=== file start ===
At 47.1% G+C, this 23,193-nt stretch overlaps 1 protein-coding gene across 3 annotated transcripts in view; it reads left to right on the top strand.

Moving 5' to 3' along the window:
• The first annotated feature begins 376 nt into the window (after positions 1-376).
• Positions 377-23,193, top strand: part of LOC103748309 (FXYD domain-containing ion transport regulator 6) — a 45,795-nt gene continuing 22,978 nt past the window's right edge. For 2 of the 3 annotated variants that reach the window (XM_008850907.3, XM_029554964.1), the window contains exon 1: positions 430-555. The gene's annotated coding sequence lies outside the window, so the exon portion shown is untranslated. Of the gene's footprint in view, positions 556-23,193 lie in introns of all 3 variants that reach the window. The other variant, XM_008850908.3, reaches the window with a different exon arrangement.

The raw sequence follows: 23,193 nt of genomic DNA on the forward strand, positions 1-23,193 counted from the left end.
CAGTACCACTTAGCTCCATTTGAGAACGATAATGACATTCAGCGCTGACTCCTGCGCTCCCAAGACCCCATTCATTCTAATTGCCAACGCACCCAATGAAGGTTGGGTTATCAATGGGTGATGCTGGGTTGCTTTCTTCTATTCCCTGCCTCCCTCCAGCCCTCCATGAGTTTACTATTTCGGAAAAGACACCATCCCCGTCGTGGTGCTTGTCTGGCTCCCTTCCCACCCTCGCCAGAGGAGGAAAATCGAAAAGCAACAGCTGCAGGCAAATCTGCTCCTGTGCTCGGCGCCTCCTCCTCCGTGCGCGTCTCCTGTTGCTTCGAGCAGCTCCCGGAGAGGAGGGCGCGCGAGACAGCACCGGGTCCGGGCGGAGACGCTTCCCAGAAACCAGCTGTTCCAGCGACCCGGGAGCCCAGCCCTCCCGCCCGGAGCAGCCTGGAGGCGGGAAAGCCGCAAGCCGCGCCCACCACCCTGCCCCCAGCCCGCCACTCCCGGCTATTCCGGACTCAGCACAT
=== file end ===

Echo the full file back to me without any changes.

At 47.1% G+C, this 23,193-nt stretch overlaps 1 protein-coding gene across 3 annotated transcripts in view; it reads left to right on the top strand.

Moving 5' to 3' along the window:
• The first annotated feature begins 376 nt into the window (after positions 1-376).
• Positions 377-23,193, top strand: part of LOC103748309 (FXYD domain-containing ion transport regulator 6) — a 45,795-nt gene continuing 22,978 nt past the window's right edge. For 2 of the 3 annotated variants that reach the window (XM_008850907.3, XM_029554964.1), the window contains exon 1: positions 430-555. The gene's annotated coding sequence lies outside the window, so the exon portion shown is untranslated. Of the gene's footprint in view, positions 556-23,193 lie in introns of all 3 variants that reach the window. The other variant, XM_008850908.3, reaches the window with a different exon arrangement.

The raw sequence follows: 23,193 nt of genomic DNA on the forward strand, positions 1-23,193 counted from the left end.
CAGTACCACTTAGCTCCATTTGAGAACGATAATGACATTCAGCGCTGACTCCTGCGCTCCCAAGACCCCATTCATTCTAATTGCCAACGCACCCAATGAAGGTTGGGTTATCAATGGGTGATGCTGGGTTGCTTTCTTCTATTCCCTGCCTCCCTCCAGCCCTCCATGAGTTTACTATTTCGGAAAAGACACCATCCCCGTCGTGGTGCTTGTCTGGCTCCCTTCCCACCCTCGCCAGAGGAGGAAAATCGAAAAGCAACAGCTGCAGGCAAATCTGCTCCTGTGCTCGGCGCCTCCTCCTCCGTGCGCGTCTCCTGTTGCTTCGAGCAGCTCCCGGAGAGGAGGGCGCGCGAGACAGCACCGGGTCCGGGCGGAGACGCTTCCCAGAAACCAGCTGTTCCAGCGACCCGGGAGCCCAGCCCTCCCGCCCGGAGCAGCCTGGAGGCGGGAAAGCCGCAAGCCGCGCCCACCACCCTGCCCCCAGCCCGCCACTCCCGGCTATTCCGGACTCAGCACAT